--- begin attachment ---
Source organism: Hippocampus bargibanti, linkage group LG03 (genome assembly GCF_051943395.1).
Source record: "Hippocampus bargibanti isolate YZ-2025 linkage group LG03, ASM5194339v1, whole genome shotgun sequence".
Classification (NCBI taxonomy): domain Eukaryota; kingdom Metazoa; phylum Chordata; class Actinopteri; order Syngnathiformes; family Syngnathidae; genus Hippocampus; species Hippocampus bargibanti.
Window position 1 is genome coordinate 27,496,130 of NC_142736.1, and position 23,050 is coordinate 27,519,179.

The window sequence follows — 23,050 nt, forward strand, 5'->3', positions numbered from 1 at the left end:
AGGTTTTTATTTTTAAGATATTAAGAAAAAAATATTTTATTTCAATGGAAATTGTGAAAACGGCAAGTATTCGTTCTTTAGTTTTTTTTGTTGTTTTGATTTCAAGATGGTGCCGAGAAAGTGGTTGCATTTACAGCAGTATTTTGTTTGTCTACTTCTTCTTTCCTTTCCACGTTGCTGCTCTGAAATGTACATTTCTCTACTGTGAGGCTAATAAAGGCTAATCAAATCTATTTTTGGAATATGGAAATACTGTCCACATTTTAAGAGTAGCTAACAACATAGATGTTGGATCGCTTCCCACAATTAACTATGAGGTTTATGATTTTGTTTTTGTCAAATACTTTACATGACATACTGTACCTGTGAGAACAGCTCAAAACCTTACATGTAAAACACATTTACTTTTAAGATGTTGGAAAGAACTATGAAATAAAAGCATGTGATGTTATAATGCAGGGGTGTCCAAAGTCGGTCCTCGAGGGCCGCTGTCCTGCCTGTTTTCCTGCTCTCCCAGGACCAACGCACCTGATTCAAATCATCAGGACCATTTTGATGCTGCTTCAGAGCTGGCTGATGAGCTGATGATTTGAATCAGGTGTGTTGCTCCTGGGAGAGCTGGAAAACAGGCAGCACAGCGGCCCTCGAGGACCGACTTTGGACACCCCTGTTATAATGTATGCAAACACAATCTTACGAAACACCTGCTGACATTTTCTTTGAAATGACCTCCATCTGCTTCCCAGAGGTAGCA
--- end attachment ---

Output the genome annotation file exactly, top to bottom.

Source organism: Hippocampus bargibanti, linkage group LG03 (genome assembly GCF_051943395.1).
Source record: "Hippocampus bargibanti isolate YZ-2025 linkage group LG03, ASM5194339v1, whole genome shotgun sequence".
Classification (NCBI taxonomy): domain Eukaryota; kingdom Metazoa; phylum Chordata; class Actinopteri; order Syngnathiformes; family Syngnathidae; genus Hippocampus; species Hippocampus bargibanti.
Window position 1 is genome coordinate 27,496,130 of NC_142736.1, and position 23,050 is coordinate 27,519,179.

The window sequence follows — 23,050 nt, forward strand, 5'->3', positions numbered from 1 at the left end:
AGGTTTTTATTTTTAAGATATTAAGAAAAAAATATTTTATTTCAATGGAAATTGTGAAAACGGCAAGTATTCGTTCTTTAGTTTTTTTTGTTGTTTTGATTTCAAGATGGTGCCGAGAAAGTGGTTGCATTTACAGCAGTATTTTGTTTGTCTACTTCTTCTTTCCTTTCCACGTTGCTGCTCTGAAATGTACATTTCTCTACTGTGAGGCTAATAAAGGCTAATCAAATCTATTTTTGGAATATGGAAATACTGTCCACATTTTAAGAGTAGCTAACAACATAGATGTTGGATCGCTTCCCACAATTAACTATGAGGTTTATGATTTTGTTTTTGTCAAATACTTTACATGACATACTGTACCTGTGAGAACAGCTCAAAACCTTACATGTAAAACACATTTACTTTTAAGATGTTGGAAAGAACTATGAAATAAAAGCATGTGATGTTATAATGCAGGGGTGTCCAAAGTCGGTCCTCGAGGGCCGCTGTCCTGCCTGTTTTCCTGCTCTCCCAGGACCAACGCACCTGATTCAAATCATCAGGACCATTTTGATGCTGCTTCAGAGCTGGCTGATGAGCTGATGATTTGAATCAGGTGTGTTGCTCCTGGGAGAGCTGGAAAACAGGCAGCACAGCGGCCCTCGAGGACCGACTTTGGACACCCCTGTTATAATGTATGCAAACACAATCTTACGAAACACCTGCTGACATTTTCTTTGAAATGACCTCCATCTGCTTCCCAGAGGTAGCA